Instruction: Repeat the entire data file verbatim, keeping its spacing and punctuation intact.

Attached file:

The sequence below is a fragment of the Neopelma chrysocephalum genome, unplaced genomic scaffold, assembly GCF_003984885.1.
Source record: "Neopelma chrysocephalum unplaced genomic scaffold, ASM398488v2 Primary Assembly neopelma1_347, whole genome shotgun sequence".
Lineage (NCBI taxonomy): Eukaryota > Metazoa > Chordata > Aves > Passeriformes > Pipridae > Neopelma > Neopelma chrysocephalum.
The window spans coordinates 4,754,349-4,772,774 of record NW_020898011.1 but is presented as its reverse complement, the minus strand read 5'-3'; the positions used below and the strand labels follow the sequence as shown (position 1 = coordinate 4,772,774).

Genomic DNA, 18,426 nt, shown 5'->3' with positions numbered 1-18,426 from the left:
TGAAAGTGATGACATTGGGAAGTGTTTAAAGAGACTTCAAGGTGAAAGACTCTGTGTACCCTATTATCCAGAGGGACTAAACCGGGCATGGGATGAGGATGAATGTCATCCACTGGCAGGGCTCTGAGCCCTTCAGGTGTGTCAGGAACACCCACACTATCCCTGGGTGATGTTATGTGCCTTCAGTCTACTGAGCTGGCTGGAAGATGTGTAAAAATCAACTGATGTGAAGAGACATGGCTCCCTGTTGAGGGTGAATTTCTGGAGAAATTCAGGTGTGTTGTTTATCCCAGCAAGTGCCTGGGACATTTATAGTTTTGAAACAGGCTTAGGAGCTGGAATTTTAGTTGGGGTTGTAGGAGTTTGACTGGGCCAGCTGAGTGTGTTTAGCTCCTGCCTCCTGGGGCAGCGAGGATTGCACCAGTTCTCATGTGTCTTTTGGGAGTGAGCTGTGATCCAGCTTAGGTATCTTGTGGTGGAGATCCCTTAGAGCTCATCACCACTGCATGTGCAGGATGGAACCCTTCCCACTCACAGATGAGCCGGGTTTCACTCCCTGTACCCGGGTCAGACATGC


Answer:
The sequence below is a fragment of the Neopelma chrysocephalum genome, unplaced genomic scaffold, assembly GCF_003984885.1.
Source record: "Neopelma chrysocephalum unplaced genomic scaffold, ASM398488v2 Primary Assembly neopelma1_347, whole genome shotgun sequence".
Lineage (NCBI taxonomy): Eukaryota > Metazoa > Chordata > Aves > Passeriformes > Pipridae > Neopelma > Neopelma chrysocephalum.
The window spans coordinates 4,754,349-4,772,774 of record NW_020898011.1 but is presented as its reverse complement, the minus strand read 5'-3'; the positions used below and the strand labels follow the sequence as shown (position 1 = coordinate 4,772,774).

Genomic DNA, 18,426 nt, shown 5'->3' with positions numbered 1-18,426 from the left:
TGAAAGTGATGACATTGGGAAGTGTTTAAAGAGACTTCAAGGTGAAAGACTCTGTGTACCCTATTATCCAGAGGGACTAAACCGGGCATGGGATGAGGATGAATGTCATCCACTGGCAGGGCTCTGAGCCCTTCAGGTGTGTCAGGAACACCCACACTATCCCTGGGTGATGTTATGTGCCTTCAGTCTACTGAGCTGGCTGGAAGATGTGTAAAAATCAACTGATGTGAAGAGACATGGCTCCCTGTTGAGGGTGAATTTCTGGAGAAATTCAGGTGTGTTGTTTATCCCAGCAAGTGCCTGGGACATTTATAGTTTTGAAACAGGCTTAGGAGCTGGAATTTTAGTTGGGGTTGTAGGAGTTTGACTGGGCCAGCTGAGTGTGTTTAGCTCCTGCCTCCTGGGGCAGCGAGGATTGCACCAGTTCTCATGTGTCTTTTGGGAGTGAGCTGTGATCCAGCTTAGGTATCTTGTGGTGGAGATCCCTTAGAGCTCATCACCACTGCATGTGCAGGATGGAACCCTTCCCACTCACAGATGAGCCGGGTTTCACTCCCTGTACCCGGGTCAGACATGC